Keywords: Employment; Unemployment; Wages; Intergenerational Income Distribution; Aggregate Human Capital; Human Capital; Skills; Occupational Choice; Labor Productivity; Labor Contracts;
    JEL: E24 J24 J41
    Date: 2015
  13. By: Francesco Bogliacino; Dario Guarascio; Valeria Cirillo
    Abstract: The evidence on growing inequality in OECD countries has raised an important debate over its main drivers, pointing out an increasing importance of the capital-labour conflict. In this contribution, we aim at disentangling the role of some of the forces shaping this process. Our identification strategy relies on the sequential nature of wage setting and profits realization, in line with theoretical insights from the range theory of wages (postulating rents sharing at the shop floor level) and the principle of effective demand. In particular we focus on the role of technology and offshoring as instruments to create surplus and to shape the bargaining power of the parties involved in wage setting, and on different sources of demand as heterogeneous determinants of profits realization. The empirical analysis is performed on a panel of 38 manufacturing and service sectors over four time periods from 1995 to 2010, covering Germany, France, Italy, Spain, and United Kingdom. The contrasting effects of R&D and offshoring emerge as determinants of wages. Investment and internal demands are key variables in the realization of profits. When we look at the heterogeneity of the effects we see three main stylized facts. First of all, distinguishing for technological domain using Pavitt classes we can see that rents are effectively related with upgraded industries. Secondly, when we distinguish for the degree of openness we can see that, again, rents are mainly shared in open industries. Finally, when we disentangle the effect on wages per skill level, it is possible to confirm the intuition that offshoring hits the medium-low skill categories.
    Keywords: rent; surplus; distribution; inequality; offshoring; R&D
    Date: 2015–09–28
  14. By: Roberta De Santis (ISTAT); Cecilia Jona Lasinio (ISTAT)
    Abstract: In a globalized framework, environmental regulations can have a decisive role in influencing countries’ comparative advantages. The conventional perception about environmental protection is that it imposes additional costs on firms, which may reduce their global competitiveness with negative effects on growth and employment. However, some economists, in particular Porter and Van der Linde (1995), argue that pollution is often associated with a waste of resources and that more stringent environmental policies can stimulate innovations that may over-compensate for the costs of complying with these policies. This is known as the Porter hypothesis and suggests the existence of a “double dividend”, for both economic and environmental aspects, related to environmental regulation. In this paper, we adopt a macroeconomic approach to investigate the impact of different environmental instruments on the economy as a whole. We investigate the environmental policy impacts on a sample of European economies in 1995-2008. Our findings suggest that the “narrow” Porter Hypothesis cannot be rejected and that the choice of the policy instruments is not neutral. In particular, market based environmental stringency measures look as the most effective to stimulate innovations and productivity.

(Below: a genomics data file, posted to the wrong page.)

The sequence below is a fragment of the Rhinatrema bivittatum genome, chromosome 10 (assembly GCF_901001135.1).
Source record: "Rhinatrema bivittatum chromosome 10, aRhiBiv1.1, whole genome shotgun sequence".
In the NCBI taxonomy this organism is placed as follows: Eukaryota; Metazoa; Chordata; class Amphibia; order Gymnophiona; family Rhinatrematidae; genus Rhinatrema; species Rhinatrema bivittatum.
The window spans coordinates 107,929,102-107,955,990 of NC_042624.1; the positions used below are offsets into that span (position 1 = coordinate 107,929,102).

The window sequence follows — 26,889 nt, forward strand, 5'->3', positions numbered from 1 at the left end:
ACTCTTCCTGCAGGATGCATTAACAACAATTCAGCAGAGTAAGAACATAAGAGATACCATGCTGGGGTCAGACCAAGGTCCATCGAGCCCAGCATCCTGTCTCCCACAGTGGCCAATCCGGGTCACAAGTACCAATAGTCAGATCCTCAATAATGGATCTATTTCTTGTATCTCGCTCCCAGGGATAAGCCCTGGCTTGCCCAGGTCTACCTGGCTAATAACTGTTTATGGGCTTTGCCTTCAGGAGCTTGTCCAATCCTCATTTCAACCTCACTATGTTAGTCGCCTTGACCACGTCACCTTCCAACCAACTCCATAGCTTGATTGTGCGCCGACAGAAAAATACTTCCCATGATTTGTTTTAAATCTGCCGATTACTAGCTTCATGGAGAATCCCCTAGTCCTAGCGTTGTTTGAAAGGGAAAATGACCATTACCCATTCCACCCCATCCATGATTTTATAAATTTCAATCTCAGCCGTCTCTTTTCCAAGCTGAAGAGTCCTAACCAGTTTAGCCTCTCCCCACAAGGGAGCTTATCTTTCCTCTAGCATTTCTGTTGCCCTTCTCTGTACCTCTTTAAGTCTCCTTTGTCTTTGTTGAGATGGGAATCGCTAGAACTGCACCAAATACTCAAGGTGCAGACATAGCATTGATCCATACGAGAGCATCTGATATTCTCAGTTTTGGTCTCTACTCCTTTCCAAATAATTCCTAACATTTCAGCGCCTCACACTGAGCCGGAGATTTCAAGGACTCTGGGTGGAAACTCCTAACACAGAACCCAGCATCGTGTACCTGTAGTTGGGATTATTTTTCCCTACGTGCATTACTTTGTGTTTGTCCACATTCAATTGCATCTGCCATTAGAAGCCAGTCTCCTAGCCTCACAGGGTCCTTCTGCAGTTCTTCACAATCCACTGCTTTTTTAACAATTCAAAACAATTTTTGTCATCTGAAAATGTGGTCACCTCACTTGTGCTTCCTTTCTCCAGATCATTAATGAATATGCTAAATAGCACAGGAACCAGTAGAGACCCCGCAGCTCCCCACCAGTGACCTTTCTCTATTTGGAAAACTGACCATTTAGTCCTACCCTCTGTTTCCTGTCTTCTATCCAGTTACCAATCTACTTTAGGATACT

Keywords: environmental regulation, productivity, innovation, Porter hypothesis.
    JEL: D24 Q50 Q55 O47 O31
    Date: 2015
  15. By: Adam P. Balcerzak (Nicolaus Copernicus University, Poland); Michal Bernard Pietrzak (Nicolaus Copernicus University, Poland)
    Abstract: The improvement of quality of life of people is currently considered as the main responsibility of every government. Due to the emergence of knowledge-based economy, it is commonly believed that investments in research and development (R&D) at a given level are the necessary condition to create growth based on innovations, thus support welfare in case of developed countries. In this context the article is devoted to the analysis of influence of R&D expenditures on quality of life in case of European Union countries. As the main measure of quality of life Human Development Index was utilized. Thus, the article can be considered as an input to the discussion on the potential of HDI index for measuring the quality of live in case of narrow group of relatively developed countries. In the empirical part of the paper, panel data mythology fulfilling the postulates of dynamic estimation was used. The research was done for EU countries for the period 2004-2010. The empirical part takes into consideration the structural diversity between “old” and “new” members of the EU. First of all, the results can be treated as a voice confirming the usefulness of HDI as a measure of quality of life also from the perspective of narrow group of highly developed countries. Then, the research confirms the positive influence of R&D on European welfare only in the case of highly developed “old member”.
    Keywords: European Union, HDI, research and development expenditures, dynamic panel model
    JEL: I3 I31
    Date: 2015–09
  16. By: Iris Wanzenböck (Innovation Systems Department, Austrian Institute of Technology); Philipp Piribauer (Department of Economics, Vienna University of Economics and Business)